Battles, protests, standoffs, strikes. We hear about them all the time. On the surface, a battle and a protest don't seem to have much in common, but they're really just two ways of handling a dispute. One uses violence, the other uses signs and picket lines. But both start as a disagreement between two groups of people. Both are conflicts. Since it's impossible for people to agree on everything all the time, conflicts naturally pop up every day, all over the world. Sometimes they turn into full-blown wars, which can be a lot trickier to understand than the conflicts that pop up in everyday life, but every conflict has some things in common. Using real world examples, Why Do We Fight?teaches kids to recognize the structures, factors, and complex histories that go into creating conflicts, whether personal or global -- as well as the similarities between both. They'll be given tools to seek out information, enabling them to make informed opinions while learning to respect that others may form different ones. From culture clashes and trade disputes to disagreements about how to govern, Why Do We Fight?insists that the key to fulfilling humankind's wish for "world peace" lies in how we choose to deal with conflict and provides a genuine cause for optimism in the face of an at-times frightening world.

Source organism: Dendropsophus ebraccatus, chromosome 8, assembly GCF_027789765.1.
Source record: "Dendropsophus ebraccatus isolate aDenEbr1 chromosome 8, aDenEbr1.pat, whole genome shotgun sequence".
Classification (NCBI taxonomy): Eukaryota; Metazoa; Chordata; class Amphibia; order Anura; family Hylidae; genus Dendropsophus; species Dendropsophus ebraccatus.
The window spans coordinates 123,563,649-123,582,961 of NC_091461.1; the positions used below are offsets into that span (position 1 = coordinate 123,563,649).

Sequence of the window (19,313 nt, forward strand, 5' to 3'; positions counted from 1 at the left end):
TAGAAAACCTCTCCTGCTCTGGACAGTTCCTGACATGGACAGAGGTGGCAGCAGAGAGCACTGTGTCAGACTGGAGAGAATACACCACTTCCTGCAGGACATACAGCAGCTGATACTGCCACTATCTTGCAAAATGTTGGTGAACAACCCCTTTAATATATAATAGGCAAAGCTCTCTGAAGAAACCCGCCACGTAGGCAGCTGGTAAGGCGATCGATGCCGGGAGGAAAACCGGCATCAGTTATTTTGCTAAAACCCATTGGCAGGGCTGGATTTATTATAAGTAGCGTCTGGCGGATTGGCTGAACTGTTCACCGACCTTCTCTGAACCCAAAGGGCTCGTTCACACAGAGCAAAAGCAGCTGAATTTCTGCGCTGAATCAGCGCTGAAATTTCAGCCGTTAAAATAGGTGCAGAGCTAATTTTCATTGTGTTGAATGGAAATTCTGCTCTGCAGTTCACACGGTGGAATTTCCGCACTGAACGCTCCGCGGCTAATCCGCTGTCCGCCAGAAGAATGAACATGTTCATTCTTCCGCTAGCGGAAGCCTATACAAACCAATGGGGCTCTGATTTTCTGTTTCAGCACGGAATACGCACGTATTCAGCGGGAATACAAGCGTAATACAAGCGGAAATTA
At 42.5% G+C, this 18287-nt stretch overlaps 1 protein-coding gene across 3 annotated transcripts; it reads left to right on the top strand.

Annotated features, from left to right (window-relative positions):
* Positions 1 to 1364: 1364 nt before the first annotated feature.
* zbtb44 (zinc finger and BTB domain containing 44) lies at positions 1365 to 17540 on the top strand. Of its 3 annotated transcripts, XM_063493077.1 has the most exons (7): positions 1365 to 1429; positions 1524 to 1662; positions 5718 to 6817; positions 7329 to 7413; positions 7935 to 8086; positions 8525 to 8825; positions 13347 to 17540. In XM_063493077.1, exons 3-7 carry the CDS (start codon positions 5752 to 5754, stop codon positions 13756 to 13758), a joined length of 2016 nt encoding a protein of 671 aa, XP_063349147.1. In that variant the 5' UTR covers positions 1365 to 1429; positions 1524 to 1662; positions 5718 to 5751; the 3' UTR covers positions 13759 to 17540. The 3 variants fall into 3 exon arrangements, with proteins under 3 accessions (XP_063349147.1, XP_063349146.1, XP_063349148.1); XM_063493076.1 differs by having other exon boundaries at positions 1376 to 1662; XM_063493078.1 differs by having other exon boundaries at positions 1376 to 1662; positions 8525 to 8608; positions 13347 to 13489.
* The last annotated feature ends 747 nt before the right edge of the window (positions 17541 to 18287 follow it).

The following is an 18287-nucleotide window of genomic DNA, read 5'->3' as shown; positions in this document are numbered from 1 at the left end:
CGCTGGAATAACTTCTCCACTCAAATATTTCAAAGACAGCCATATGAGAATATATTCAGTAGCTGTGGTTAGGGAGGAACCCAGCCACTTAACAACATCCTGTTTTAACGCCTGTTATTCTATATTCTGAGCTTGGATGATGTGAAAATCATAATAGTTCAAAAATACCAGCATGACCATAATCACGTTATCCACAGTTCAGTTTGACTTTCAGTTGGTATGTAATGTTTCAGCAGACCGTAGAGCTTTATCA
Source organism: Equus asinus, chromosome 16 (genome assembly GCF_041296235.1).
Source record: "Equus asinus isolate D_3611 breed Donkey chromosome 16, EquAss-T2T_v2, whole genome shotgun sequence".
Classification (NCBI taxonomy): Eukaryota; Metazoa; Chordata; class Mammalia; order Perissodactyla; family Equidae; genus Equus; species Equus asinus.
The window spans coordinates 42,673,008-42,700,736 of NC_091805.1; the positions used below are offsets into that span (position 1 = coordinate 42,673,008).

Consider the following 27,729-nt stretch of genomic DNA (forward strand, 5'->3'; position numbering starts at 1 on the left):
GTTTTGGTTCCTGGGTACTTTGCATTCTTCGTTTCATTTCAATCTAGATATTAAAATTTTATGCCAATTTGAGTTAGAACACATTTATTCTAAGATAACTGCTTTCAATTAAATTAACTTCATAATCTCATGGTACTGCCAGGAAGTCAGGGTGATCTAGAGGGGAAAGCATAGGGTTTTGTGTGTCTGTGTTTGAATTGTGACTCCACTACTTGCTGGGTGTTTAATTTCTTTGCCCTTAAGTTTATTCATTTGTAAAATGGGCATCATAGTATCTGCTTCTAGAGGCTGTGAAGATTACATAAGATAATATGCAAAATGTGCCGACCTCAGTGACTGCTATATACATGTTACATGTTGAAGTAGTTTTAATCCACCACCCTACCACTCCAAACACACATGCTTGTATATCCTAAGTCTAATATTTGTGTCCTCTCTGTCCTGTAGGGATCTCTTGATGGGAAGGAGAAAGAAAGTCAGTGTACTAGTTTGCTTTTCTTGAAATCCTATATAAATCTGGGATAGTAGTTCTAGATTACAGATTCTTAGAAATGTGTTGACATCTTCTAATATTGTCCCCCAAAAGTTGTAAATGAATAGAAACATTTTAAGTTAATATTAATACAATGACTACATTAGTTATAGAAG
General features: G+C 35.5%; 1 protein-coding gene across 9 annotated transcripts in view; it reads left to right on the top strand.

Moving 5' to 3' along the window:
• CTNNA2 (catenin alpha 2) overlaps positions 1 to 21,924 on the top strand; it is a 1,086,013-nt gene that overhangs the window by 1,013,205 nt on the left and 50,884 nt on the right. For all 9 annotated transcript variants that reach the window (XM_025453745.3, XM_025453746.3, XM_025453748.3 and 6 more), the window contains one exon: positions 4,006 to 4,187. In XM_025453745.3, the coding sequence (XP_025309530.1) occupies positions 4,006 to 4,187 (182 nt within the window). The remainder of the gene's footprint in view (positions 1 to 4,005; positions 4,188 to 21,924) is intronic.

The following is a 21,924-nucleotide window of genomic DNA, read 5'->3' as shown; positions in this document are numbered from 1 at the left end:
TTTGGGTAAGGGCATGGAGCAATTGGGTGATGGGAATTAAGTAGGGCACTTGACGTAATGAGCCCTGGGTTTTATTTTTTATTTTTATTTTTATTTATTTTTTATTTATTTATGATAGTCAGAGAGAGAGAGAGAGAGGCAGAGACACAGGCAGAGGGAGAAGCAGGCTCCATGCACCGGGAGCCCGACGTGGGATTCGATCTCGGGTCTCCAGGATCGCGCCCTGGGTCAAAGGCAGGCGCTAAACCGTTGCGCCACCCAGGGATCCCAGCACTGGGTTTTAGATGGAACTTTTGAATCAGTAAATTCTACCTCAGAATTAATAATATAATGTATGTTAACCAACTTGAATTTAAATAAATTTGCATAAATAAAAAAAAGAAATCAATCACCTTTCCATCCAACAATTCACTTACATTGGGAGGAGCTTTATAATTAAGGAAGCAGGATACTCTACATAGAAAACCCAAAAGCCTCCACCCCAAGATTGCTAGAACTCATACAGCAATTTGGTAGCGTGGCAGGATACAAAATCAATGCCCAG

Focusing on the factors that shape relationships between countries and that make war or peace more likely, this collection of articles by top scholars explores such key topics as dangerous dyads, alliances, territorial disputes, rivalry, arms races, democratic peace, trade, international organizations, territorial peace, and nuclear weapons. Each article is followed by the editors' commentary: a "Major Contributions" section highlights the article's theoretical advances and relates each study to the broader literature, while a "Methodological Notes" section carefully walks students through the techniques used in the analysis. Methodological topics include research design, percentages, probabilities, odds ratios, statistical significance, levels of analysis, selection bias, logit, duration models, and game theory models.